### Abstract

We apply dynamical system methods and Melnikov theory to study small amplitude perturbation of some coupled implicit differential equations. In particular we show the persistence of such orbits connecting singularities in finite time provided a Melnikov like condition holds. Application is given to coupled nonlinear RLC system.

**MSC: **
34A09, 34C23, 37G99.

##### Keywords:

implicit ode; perturbation; Melnikov method; RLC circuits### 1 Introduction

In [1], motivated by [2,3], the equation modeling nonlinear RLC circuits

has been studied. It is assumed that

It is assumed that, for some

passing through

so that the condition

Note that (2) falls in the class of implicit differential equations (IODE) like

with
*L* and
*I*-point (see [[4], pp.163-166]). Quasilinear implicit differential equations, such as (4), find applications
in a large number of physical sciences and have been studied by several authors [4-12]. On the other hand, there are many other works on implicit differential equations
[13-18] dealing with more general implicit differential systems by using analytical and topological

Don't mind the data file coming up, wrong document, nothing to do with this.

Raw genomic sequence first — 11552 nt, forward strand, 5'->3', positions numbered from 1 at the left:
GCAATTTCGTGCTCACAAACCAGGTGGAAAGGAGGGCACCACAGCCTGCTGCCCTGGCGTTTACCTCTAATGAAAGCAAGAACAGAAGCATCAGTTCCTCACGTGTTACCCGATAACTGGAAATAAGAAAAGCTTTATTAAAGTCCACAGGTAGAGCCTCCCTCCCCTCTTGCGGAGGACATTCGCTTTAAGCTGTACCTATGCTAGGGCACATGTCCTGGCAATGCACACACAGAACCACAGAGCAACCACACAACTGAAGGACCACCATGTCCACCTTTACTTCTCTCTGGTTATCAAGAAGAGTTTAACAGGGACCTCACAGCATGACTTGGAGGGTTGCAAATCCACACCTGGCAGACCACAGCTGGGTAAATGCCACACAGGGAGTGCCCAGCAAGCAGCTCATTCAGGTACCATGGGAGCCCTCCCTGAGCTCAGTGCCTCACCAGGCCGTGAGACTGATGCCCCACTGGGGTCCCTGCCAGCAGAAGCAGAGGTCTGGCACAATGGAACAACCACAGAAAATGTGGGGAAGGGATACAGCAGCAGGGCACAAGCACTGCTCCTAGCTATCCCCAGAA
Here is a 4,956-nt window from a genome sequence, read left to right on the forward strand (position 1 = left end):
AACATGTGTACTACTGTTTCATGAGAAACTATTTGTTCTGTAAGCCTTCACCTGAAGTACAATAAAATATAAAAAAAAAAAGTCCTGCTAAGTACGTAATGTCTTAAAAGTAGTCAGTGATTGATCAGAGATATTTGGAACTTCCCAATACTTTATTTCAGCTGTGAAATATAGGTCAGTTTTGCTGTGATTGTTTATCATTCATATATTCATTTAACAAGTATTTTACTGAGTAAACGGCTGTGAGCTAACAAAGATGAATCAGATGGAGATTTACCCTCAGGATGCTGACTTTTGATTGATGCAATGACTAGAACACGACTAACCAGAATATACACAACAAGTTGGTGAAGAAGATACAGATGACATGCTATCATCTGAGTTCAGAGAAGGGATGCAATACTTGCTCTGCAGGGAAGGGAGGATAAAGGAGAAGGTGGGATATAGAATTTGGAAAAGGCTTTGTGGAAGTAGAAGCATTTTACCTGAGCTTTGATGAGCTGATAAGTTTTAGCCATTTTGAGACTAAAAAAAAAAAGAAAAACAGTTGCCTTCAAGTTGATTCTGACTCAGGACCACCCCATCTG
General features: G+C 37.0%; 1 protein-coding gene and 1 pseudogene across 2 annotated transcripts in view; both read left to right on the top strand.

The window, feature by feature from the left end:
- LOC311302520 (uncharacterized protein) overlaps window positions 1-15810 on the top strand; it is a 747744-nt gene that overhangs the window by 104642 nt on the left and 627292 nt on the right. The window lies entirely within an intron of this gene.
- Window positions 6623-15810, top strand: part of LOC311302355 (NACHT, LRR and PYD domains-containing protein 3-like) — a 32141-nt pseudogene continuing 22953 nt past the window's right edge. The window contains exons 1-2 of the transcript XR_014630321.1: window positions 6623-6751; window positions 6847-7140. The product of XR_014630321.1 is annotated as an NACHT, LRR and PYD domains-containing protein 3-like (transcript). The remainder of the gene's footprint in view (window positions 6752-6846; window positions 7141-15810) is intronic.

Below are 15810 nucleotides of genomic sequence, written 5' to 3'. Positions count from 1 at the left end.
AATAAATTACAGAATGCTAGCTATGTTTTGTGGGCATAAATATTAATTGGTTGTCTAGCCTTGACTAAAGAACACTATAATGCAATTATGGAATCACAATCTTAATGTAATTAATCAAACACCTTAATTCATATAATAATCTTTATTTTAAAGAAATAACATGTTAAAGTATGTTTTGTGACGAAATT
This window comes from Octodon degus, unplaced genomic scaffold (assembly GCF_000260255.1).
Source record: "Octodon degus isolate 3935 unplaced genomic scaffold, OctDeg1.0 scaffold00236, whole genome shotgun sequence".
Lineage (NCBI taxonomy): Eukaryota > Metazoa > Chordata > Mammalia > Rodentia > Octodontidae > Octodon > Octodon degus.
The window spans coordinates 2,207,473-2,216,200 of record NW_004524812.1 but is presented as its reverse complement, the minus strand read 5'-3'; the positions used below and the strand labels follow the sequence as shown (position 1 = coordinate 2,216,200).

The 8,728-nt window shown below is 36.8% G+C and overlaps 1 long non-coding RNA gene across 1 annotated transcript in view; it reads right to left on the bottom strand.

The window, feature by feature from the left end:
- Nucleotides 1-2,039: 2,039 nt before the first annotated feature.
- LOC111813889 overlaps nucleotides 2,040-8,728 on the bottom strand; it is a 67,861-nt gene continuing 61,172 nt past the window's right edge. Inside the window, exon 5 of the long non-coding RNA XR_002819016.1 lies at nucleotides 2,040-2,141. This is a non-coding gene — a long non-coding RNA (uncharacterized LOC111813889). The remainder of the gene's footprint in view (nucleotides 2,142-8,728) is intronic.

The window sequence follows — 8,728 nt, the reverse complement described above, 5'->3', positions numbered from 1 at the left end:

methods.

Passing from (2) to (3), in the general case, it corresponds to multiplying (4) by
the adjugate matrix

where
*A* and *x* may have different dimensions in this paper depending on the nature of the equation
but the concrete dimension is clear from that equation, so we do not use different
notations for *A* and *x*. Basic assumptions in [1] are
*I*-point for (4)) and the existence of a solution
*J* tending to
*t* tends to the endpoints of *J*.

It is well known [4,8] that

and then

Let

In this paper we study coupled IODEs such as

with

hence
*I*-point. Multiplying the first equation by

We assume that

(C1)

possesses a noncritical singularity at
*i.e.*

(C2)

has a solution
*t* with
*ε* sufficiently small.

(C3) Let

From (C2) we see that

and that

The objective of this paper is to give conditions, besides (C1)-(C3), assuring that
for

We emphasize the fact that Melnikov technique is useful to predict the existence of transverse homoclinic orbits in mechanical systems [20,21] together with the associated chaotic behavior of solutions. However, the result in this paper is somewhat different in that we apply the method to show existence of orbits connecting a singularity in finite time.

### 2 Comments on the assumptions

By following [1,19] we note that since

So